Rantin: People at the fair

brantin@thestate.com (803) 771-8306October 11, 2013 

  • At the fair The South Carolina State Fair continues through Oct. 20 at Rosewood Drive and George Rogers Boulevard in Columbia. Here are some important things to know about this year’s fair. General information

    Admission: $10 ages 6-54; $7 ages 55 and older; free for children 5 and younger. After 5 p.m., those younger than 16 must be accompanied by a parent or adult guardian at least 21 years old. No admission after 10 p.m. daily.

    Parking: Free in the Fairgrounds parking lot.

    Daily gate promotion: Free admission for active and retired military and their dependents (with proper identification).

    Today’s highlights

    Hours: Gates open at 9 a.m. Midway opens at 10 a.m.

    Ride special: Two ride for the price of one from 10 a.m.-2 p.m.

    Grandstand entertainment: Hunter Hayes, 7 p.m. $30

    Check it out

    The band Home Free recreates the entire band experience – with no instruments – as five vocalists perform hits from the past and present with a rich blend of harmonies. The group performs daily on the Netterfield Stage. See a video at thestate.com/fair.

  • More information

    Compiled by Bertram Rantin; follow him during the fair @bertramrantin on Twitter.

— There is every personality type to be found at the S.C. State Fair.

Some come solely for the thrill of the rides, others for a stroll through the exhibits, and others still to try their hand at one of many fair games. Then there are those who just like to sit back and take it all in.

We ventured onto the fairgrounds Friday to see how folks were Finding Their Happy at this year’s fair. Here’s a look at their stories. Maybe you’ll see a little of yourself.

The riders

Conner Frick, 9, has been making the annual trip to the State Fair from Savannah for the past five years. His first stop is the Midway, as he’s truly never met a ride he didn’t like. “My favorite is the ship that spins and is really quick,” Conner said. “But I just like them all.” The youngster came out with his father, cousin, aunt and a few friends and was still going strong after five hours of dips and dives.

The strollers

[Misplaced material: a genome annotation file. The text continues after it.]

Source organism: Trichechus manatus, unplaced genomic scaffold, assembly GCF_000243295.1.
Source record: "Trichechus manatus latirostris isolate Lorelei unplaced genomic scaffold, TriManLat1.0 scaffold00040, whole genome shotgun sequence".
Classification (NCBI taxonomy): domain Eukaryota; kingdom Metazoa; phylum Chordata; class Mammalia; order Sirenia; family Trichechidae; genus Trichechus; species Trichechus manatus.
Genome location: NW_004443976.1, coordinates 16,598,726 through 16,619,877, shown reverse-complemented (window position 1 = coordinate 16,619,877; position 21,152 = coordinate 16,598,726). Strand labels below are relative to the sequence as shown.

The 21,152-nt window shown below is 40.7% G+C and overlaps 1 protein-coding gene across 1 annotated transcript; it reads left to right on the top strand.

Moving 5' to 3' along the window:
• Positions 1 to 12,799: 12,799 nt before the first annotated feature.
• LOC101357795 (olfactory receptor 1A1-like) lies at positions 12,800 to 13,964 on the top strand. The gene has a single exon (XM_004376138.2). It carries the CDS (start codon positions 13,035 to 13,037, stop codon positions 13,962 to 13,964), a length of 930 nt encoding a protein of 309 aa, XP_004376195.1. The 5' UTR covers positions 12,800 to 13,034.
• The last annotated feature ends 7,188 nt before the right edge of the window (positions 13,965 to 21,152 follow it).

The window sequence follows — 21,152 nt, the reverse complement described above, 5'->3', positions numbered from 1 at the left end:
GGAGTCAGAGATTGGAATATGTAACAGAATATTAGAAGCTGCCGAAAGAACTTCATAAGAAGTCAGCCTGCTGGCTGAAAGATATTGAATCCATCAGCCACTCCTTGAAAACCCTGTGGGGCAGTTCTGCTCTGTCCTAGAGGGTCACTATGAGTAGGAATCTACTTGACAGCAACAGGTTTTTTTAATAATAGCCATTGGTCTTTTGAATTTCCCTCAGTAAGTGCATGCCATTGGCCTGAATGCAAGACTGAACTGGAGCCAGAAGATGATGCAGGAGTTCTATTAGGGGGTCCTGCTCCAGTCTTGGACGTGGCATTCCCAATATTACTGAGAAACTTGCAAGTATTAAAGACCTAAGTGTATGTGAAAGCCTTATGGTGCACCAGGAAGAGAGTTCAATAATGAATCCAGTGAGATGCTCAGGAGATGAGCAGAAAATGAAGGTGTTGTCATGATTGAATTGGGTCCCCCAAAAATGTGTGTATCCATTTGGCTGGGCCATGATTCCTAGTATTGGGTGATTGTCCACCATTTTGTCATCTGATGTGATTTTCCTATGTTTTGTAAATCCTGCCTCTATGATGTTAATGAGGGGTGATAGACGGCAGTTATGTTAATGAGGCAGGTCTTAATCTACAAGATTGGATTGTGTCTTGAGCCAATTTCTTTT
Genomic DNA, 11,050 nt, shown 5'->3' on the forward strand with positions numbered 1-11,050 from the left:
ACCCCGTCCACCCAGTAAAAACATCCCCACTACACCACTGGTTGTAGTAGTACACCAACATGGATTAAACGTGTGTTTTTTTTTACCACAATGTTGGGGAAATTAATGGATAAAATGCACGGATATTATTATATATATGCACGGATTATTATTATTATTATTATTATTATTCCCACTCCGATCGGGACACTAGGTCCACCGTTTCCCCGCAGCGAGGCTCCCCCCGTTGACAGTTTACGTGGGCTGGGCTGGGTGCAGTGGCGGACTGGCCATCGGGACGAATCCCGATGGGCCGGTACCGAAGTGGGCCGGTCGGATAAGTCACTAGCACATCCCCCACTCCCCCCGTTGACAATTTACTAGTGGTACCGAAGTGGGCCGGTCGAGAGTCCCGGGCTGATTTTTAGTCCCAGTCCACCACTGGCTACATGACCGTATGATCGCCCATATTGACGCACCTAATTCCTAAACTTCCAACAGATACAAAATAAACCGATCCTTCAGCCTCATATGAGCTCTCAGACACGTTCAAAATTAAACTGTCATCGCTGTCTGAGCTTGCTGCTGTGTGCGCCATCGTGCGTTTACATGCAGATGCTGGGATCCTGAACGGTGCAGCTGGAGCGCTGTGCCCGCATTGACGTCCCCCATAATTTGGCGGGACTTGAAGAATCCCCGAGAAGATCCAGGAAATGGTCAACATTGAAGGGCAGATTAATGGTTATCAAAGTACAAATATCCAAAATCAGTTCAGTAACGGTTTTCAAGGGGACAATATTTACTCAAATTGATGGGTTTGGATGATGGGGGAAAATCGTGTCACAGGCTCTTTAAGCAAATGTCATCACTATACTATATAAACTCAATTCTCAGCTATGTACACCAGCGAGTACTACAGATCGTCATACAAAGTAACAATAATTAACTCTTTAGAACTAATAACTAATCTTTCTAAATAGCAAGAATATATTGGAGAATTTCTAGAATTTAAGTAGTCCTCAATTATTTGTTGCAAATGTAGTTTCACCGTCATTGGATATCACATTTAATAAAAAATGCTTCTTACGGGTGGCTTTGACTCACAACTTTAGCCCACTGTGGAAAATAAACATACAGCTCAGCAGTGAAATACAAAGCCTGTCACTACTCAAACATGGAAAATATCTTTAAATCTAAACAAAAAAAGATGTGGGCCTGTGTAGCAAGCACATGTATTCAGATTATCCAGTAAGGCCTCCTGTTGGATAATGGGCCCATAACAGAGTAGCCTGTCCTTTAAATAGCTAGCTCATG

John David believes good things are to be savored. So the Aynor resident was taking his time as he strolled across the fairgrounds with his family. “I think you enjoy it more when you take your time,” he said, adding they were planning to make a full day of it. David recommends the Sky Glider as another relaxing way to check out the scenery and get a lay of the land before heading out on foot.

The gamers

It took four games and even a few more tries before Tamela Burgess finally claimed her first prize at the Whoopper Water game booth. But the Hopkins resident said the persistence was well worth the wait. “We’ve played a few,” she said of the spirited competitions she was having with her husband, John. “We’ve lost a few so far, but it’s all in the fun of playing.”

WATCH:

The eaters

Pizza and Fiske fries made for the perfect combination for Spartanburg’s Julie Delaney as she helped herself to lunch with her sister, mother and two daughters. “All my children love the rides but we come for the food,” Delaney said. “We plan our visits around lunch time so that we can come and eat.” And the best part about fair food, she said, is “everything is calories-free.”

The watchers

Charles Hodge was treating his eyes as he and his wife took a leisurely walk through several buildings to view the exhibits. “We’re enjoying the plants and the artwork and the livestock, particularly the chickens,” said the Blenheim resident, who also enjoys the colorful birds. For his part, Hodge likes the slower pace. “It’s important to take your time and try to enjoy it all.”

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